Simon Birmingham: Well I don’t think the Gonski principles are stuffed, I think there are very important principles in David Gonski’s report about funding being distributed according to need and how you actually carve up the pie and it’s a growing pie under the Turnbull Government. We have budgeted $16 billion in school funding this year and it will grow to around $20.1 billion by 2020. So what I hope tomorrow with the states and territories do is to start a conversation with them about how from the 2018 school year onwards we can better carve up that growing pot of money to make sure that it is distributed still according to need, but also distributed equitably across the states and territories.
David Penberthy: Can you come up with an agreement that is a catch all that is equivalent across all states and territories, is that a reasonable aim for this discussion tomorrow?
Simon Birmingham: Well I think it is a reasonable aim for discussions over the next six months. It’s not going to be resolved tomorrow. Tomorrow I really want to hear from the states and territories what they think works or doesn’t work with the current model, how we can try to improve it, whether the loadings as they’re currently structured are the right loadings – because again, a number of them don’t actually reflect what the Gonski report recommended they were variations put in place as part of some of the special deals that were struck. So I want to get their feedback on a range of things and we’ll work through it. There may ultimately need to be transition arrangements and different things to be contemplated down the track, but right now it’s about trying to discuss the principles of it and work out where we want to get to at the end and for me, it is about an arrangement that treats students according to their need and reflects the fact that students from low socioeconomic background, with an Indigenous background, with a disability all deserve additional support to try to get better educational outcomes, but also a really important fact which is completely lacking from current deals is to make sure that we also talk about how the funding can be best used and to make sure that within any arrangement we strike, there are agreements to make sure that important reforms in our schools get better focus on literacy outcomes in the early years, to get more kids studying maths and science in the latter years, to keep our most capable teachers in the schools, that they all have to form part of a comprehensive arrangement as well. It’s not just about the dollars, it’s about how you spend them effectively too.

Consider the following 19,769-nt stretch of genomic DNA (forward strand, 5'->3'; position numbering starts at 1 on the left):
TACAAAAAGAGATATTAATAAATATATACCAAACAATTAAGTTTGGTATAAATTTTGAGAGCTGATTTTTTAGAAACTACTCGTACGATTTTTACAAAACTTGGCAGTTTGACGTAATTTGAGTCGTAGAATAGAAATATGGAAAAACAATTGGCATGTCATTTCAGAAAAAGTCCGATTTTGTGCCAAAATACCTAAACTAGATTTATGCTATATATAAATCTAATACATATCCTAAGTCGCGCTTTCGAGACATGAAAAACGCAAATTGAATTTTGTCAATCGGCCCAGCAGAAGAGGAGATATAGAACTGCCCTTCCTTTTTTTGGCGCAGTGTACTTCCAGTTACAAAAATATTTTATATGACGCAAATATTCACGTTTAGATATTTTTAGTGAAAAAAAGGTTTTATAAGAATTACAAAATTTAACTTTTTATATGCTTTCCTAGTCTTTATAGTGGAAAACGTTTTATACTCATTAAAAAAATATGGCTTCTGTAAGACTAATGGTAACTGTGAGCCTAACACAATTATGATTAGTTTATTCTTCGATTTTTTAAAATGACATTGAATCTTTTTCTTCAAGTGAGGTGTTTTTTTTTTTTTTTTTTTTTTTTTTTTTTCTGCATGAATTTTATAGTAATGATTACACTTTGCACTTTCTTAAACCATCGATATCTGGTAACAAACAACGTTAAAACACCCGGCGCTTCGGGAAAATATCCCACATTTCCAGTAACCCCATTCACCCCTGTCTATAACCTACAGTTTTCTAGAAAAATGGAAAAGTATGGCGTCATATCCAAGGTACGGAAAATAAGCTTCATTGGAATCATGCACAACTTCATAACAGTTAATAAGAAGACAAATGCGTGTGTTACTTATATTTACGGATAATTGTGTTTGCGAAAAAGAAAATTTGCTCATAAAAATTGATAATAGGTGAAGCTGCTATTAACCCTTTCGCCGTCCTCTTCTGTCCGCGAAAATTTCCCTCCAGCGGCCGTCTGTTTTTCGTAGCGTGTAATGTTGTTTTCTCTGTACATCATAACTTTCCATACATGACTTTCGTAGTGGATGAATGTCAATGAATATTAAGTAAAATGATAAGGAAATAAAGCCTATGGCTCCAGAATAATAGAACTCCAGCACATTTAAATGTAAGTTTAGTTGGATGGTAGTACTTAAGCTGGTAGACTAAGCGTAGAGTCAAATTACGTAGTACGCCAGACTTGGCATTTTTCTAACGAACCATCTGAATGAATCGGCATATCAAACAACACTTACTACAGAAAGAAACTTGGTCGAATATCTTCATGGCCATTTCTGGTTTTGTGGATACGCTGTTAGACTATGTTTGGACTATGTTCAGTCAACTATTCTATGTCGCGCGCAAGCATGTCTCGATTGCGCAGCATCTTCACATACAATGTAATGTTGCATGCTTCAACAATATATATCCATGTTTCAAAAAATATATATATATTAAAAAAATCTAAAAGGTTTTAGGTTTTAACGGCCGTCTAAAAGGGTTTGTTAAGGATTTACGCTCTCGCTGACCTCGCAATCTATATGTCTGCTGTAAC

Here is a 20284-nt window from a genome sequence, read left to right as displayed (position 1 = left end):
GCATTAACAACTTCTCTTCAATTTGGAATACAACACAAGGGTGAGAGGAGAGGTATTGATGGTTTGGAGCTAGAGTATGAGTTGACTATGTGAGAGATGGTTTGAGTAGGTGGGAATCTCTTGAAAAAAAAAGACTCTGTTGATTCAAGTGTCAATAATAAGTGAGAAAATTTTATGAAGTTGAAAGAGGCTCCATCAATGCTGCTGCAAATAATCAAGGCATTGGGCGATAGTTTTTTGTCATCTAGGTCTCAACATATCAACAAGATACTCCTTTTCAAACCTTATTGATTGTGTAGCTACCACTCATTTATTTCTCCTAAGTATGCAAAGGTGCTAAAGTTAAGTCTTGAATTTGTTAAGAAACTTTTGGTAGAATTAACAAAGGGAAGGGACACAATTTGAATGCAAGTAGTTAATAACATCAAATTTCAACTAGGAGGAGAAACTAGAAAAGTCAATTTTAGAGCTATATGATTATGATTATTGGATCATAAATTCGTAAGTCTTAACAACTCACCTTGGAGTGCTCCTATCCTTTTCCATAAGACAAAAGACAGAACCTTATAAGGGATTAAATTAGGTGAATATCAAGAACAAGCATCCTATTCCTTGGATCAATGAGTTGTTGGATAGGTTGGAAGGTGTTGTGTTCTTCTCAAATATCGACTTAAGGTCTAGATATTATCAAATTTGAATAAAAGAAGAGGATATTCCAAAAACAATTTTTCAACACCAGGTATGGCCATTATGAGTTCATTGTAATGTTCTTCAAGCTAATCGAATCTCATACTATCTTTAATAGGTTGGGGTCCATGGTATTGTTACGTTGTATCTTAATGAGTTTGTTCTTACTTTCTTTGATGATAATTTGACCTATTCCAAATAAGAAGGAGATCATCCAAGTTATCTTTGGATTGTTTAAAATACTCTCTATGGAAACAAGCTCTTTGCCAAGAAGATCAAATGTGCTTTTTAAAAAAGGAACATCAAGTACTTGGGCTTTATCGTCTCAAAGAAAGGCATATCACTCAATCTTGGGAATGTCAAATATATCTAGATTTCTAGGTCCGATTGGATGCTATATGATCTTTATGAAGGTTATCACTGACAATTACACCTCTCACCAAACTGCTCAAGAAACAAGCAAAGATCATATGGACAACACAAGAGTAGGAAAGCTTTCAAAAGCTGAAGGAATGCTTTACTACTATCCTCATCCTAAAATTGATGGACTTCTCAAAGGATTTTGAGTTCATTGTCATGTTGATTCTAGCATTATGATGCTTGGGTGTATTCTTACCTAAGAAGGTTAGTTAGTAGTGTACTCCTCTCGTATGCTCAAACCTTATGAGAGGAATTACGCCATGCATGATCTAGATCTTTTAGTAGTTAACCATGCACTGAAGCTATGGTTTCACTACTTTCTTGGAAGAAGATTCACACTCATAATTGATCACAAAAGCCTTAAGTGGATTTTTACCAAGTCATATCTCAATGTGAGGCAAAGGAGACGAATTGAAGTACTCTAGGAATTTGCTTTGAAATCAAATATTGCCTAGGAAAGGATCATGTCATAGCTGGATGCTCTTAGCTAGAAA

David Penberthy: The last four years there – if we just now with the opportunity to look back on a funding model that’s seen South Australian students worse off than, relatively, [indistinct] than other states – was that just a dud deal that our state government signed up to?
Simon Birmingham: The short answer to that is yes, it was a dud deal and we have as we promised at the 2013 election faithfully implemented the arrangements that the Labor Party had offered the various states and territories before that election right through the budget cycle that we inherited but from the 2018 school year onwards, I’m looking to the future I‘m looking beyond the years of the so-called Gonski deal that was really more the Shorten-Gillard deal and looking to make sure that we put in place something that I hope can be enduring and actually takes the difficult decisions that might need to be taken along the way rather than simply looking to buy everybody out, as seems to be the approach that was taken at the time.